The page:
He was my north, my south, my east and west,
My working week and Sunday rest,
My noon, my midnight, my talk, my song.
I thought that love would last forever; I was wrong.
The stars are not wanted now; put out every one.
Pack up the moon and dismantle the sun.
Pour away the ocean and sweep up the wood.
For nothing now can come to any good.
Sometimes I ain’t so sho who’s got ere a right to say when a man is crazy and when he ain’t. Sometimes I think it ain’t none of us pure crazy and ain’t none of us pure sane until the balance of us talks him that-a-way. It’s like it ain’t so much what a fellow does, but it’s the way the majority of folks is looking at him when he does it.
Yesterday I was clever and tried to change the world. Today I am wise and try to change myself.
Your soul is attracted to people the same way flowers are attracted to the sun, surround yourself only with those who want to see you grow.
I hope to arrive to my death, late, in love, and a little drunk.
I always thought the words, and then, were a prelude to something wonderful. Like seeing a ship come in or finding a note in your letterbox, when you weren’t expecting one. That swift, surprising transition from nothing to everything.
Two little words that hold a world of promise, and then, the light pierced through the dark, forbidding sky, and the rain stopped falling.
And then I met you.
Keep away from the people who try to belittle your ambitions. Small people always do that, but the really great make you feel that you, too, can become great.
If I can stop one heart from breaking,
I shall not live in vain;
If I can ease one life the aching,
or cool one pain,
or help one fainting robin
Unto his nest again,
I shall not live in vain.
Oh me! Oh Life! of the questions of these recurring,
of the endless trains of the faithless,
of cities fill’d with the foolish,
Of myself forever reproaching myself, (for who more foolish than I, and who more faithless?)
Of eyes that vainly crave the light, of the objects mean, of the struggle ever renew’d,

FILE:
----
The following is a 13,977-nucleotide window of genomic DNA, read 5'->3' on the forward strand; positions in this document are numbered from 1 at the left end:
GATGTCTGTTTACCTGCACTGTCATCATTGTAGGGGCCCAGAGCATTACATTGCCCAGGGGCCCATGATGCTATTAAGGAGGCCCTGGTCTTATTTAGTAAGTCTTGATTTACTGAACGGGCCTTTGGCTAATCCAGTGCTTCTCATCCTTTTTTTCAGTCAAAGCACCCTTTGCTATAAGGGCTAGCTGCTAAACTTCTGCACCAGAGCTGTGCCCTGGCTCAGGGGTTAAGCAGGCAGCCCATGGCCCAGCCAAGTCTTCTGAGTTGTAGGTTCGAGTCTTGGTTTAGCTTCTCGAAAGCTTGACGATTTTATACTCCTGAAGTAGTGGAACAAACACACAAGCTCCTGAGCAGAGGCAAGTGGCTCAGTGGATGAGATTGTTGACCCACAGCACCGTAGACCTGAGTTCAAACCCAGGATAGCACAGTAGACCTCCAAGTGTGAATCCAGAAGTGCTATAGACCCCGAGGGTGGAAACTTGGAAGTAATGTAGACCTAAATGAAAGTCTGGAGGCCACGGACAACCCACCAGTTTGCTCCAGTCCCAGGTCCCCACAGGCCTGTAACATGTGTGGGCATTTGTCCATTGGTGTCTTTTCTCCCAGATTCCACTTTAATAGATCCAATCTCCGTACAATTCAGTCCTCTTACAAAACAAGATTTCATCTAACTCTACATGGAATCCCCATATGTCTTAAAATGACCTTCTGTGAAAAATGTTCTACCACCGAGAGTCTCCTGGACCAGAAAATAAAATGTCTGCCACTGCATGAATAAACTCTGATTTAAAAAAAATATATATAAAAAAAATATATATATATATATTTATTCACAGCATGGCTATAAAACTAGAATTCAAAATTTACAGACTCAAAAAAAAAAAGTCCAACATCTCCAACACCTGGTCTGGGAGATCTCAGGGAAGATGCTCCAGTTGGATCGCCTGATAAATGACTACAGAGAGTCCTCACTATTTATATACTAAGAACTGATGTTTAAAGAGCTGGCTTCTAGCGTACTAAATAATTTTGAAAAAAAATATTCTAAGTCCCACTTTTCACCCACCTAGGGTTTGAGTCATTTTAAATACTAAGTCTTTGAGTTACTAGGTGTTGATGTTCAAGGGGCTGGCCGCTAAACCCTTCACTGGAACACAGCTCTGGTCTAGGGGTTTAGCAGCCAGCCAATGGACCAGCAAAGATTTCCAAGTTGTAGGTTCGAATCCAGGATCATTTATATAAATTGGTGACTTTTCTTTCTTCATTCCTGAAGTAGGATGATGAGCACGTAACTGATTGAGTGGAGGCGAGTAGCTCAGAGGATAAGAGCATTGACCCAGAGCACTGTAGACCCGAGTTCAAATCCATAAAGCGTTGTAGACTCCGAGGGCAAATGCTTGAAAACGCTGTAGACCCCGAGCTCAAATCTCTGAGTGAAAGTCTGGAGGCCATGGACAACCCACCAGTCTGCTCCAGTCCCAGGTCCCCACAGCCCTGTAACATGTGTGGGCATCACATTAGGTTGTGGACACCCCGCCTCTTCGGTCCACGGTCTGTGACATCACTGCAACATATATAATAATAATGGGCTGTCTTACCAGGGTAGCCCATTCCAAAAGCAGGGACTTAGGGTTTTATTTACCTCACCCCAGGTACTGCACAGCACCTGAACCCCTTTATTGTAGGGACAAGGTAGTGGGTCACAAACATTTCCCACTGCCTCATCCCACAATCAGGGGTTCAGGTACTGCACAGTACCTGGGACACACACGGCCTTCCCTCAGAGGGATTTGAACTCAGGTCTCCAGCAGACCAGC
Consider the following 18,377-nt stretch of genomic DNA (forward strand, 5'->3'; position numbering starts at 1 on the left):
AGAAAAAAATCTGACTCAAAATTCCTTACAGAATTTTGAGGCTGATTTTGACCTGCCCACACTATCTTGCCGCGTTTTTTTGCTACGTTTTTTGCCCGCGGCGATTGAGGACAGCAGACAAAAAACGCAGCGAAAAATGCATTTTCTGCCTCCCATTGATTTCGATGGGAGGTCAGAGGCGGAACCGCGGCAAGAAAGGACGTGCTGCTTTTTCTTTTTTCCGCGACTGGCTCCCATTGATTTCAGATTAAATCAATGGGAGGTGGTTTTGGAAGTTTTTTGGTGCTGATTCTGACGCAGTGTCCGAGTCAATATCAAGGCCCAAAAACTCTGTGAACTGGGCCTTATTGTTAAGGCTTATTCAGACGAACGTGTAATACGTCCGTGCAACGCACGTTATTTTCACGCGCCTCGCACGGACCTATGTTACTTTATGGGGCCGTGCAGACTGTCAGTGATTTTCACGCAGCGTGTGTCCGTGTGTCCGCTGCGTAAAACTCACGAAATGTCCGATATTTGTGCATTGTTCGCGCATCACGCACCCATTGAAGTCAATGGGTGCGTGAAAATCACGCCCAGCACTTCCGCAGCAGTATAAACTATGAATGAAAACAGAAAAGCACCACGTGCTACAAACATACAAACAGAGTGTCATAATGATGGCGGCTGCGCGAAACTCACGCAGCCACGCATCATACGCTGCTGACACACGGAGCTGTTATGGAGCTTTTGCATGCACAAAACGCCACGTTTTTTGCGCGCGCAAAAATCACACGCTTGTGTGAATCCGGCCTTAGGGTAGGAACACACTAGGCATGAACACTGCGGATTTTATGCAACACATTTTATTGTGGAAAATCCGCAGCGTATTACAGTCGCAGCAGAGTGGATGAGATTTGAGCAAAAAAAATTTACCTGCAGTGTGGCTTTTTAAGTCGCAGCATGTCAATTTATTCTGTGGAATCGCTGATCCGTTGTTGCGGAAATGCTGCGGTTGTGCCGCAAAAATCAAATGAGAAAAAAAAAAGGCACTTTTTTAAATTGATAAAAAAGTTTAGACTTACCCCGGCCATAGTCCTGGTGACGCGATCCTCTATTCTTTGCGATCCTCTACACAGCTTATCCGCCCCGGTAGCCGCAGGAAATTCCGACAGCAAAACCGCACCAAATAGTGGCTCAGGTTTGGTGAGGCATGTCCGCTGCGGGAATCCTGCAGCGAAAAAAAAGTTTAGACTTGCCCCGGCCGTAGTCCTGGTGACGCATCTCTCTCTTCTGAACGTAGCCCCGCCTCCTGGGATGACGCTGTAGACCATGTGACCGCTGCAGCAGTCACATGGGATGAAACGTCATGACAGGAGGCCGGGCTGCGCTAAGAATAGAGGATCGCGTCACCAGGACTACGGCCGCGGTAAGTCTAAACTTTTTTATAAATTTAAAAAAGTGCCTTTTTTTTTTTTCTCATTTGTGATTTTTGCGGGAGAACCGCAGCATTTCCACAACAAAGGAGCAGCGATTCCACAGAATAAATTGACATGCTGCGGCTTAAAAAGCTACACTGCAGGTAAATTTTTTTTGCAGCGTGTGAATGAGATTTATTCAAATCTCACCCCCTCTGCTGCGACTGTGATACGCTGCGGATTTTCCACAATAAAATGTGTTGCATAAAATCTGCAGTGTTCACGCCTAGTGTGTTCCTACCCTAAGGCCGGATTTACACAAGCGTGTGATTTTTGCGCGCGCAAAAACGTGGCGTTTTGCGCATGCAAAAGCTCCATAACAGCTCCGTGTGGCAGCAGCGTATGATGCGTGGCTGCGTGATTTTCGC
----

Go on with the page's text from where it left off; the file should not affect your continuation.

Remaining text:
Of the poor results of all, of the plodding and sordid crowds I see around me
Of the empty and useless years of the rest, with the rest me intertwined,
The question, O me! so sad, recurring – what good amid these, O me, O life?
That you are here – that life exists and identity
That the powerful play goes on, and you may contribute a verse.
And softness came from the starlight and filled me full to the bone
W. B. Yeats
Though nothing can bring back the hour
Of splendour in the grass, of glory in the flower;
We will grieve not, rather find
Strength in what remains behind;
In the primal sympathy
Which having been must ever be.
Unless you love someone, nothing else makes sense.
E. E. Cummings
There’s rage and terror and there’s sickness here
I fight because I have to
I fight for us to know the truth
There’s not enough tape to shut this mouth
The stones you throw can make me bleed
But I won’t stop until we’re free
Wild hearts can’t be broken
There is a reason I came out here.
A reason, why now.
This day, this time.
A memory of you.
A physical reminder.
This gentleman wearing a cap.
The people we meet are for a reason.
The air noticeably cools now I am sitting here alone.
It was hot a few moments ago,
The sun’s rays burning through my jeans.
Perhaps this too, is a sign.
A sign that this was enough.
A sign to say, ‘It is time now. You can go.’
It’s like they were the sun,
and I’m afraid of the dark
It is difficult to see you as anything less than a positive light,
Even when you aren’t feeling quite right,
Everything is temporary,
You just gotta get through it.
By W.H. Auden
( https://allpoetry.com/Funeral-Blues )